Mulloy breaks new ground by competing in Figaro Race
Mayo native becomes the first Irish woman to take part in the taxing single-handed event
David Cullen’s Checkmate XV from Howth YC prevailed in the testing Half Ton Classics Cup at Niewpoort in Belgium. Photograph: David Branigan/Oceansport
The main sailing season is drawing towards its end with a slew of results from at home and abroad this week including some notable results by Irish yachtswomen.
Last weekend saw the 2.4 metre class sail their national championships as part of the Watersports Inclusion Games in Galway and Kinsale’s Gina Griffin delivered three straight wins to secure the title and boost her prospects if the sport is readmitted to the Paralympics.
Meanwhile, off the coast of France this week, Mayo’s Joan Mulloy became the first Irish woman to compete in the ongoing single-handed Figaro Race circuit when she completed the first leg after four nights at sea.
Closer to home on Lough Derg, Tokyo 2020 hopeful Aisling Keller won the Laser Radial national title on home waters which will be a boost to her prospects as she prepares to head to Japan next week for the Sailing World Cup and pre-Olympic regatta there.
Other titles decided at Dromineer included Liam Glynn from Ballyholme in the Laser Standard and Sean Craig of the Royal St. George YC who won the masters title ahead of the World Championships that will be held in Dun Laoghaire next month.
There was positive news from China too this week as four young Irish sailors made the top ten overall at the Topper World Championships where a nearby typhoon made for challenging sailing.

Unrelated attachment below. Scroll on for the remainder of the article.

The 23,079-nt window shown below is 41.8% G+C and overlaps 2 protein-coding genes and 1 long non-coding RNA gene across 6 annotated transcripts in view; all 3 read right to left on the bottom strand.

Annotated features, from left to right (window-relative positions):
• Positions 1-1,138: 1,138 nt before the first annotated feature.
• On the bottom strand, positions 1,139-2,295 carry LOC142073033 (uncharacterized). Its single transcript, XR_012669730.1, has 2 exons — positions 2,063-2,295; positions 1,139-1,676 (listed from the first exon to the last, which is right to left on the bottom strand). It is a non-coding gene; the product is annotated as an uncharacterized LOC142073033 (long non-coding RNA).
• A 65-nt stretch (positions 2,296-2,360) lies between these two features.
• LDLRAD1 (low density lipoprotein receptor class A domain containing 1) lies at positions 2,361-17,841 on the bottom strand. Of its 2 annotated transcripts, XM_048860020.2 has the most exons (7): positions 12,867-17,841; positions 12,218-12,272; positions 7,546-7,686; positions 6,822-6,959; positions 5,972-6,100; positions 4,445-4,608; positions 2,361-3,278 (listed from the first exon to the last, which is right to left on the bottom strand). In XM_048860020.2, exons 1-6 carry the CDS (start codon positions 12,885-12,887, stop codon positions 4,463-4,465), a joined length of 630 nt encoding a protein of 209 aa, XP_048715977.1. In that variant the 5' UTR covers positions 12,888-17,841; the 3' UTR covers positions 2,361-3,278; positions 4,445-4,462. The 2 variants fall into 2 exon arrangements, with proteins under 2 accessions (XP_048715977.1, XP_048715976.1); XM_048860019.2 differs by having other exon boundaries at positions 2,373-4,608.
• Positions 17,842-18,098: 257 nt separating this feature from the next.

Hugh O’Connor of the National YC took second place in the competition while Erin McElwaine from Newcastle YC was awarded first Lady in seventh place overall while Hugh Lynch from the Royal Cork YC was fifth with clubmate David Jones ninth.
Following on from last year’s event held in Kinsale, the Half Ton Classics Cup returned to Niewpoort in Belgium this year where a fleet of almost 20 boats turned out for a range of conditions ranging from near calm to near gale.
Phil Plumtree’s Swuzzlebubble, the outright winner in 2017 that had proven virtually unbeatable was absent this year so the early part of this year’s event looked set to go to Robbie Tregear’s Per Eliza until the breeze picked up.
With winds gusting to 30 knots that served-up a three-metre swell, Howth YC’s David Cullen on Checkmate XV pulled ahead in the series going into the final day. Although not as windy, a substantial seaway remained last Saturday that caused the anchor warp on the committee vessel to snap ahead of the final race.
With enough points in hand whether or not the final race was sailed, Cullen’s team, which included Cork pro sailor Nin O’Leary, emerged overall winners of the testing series.
In the Southern Ocean, Ireland’s Gregor Guckian on Hanley Energy Endurance marked his 60th day at sea in the Golden Globe Race solo around the world by passing the infamous Cape of Good Hope as he holds third place overall.
The event that recreates the original round the world race sailed 50 years ago mimicks the boats and conditions of that event including limiting the single-handed sailors’ technology, especially for navigation with GPS disallowed under the race rules.
That has led to boats sailing in more extreme conditions than modern races that can anticipate storms and avoid the worst conditions. However, widespread damage has led to numerous boats retiring or being downgraded in the event after gaining outside assistance including communicating with shore support.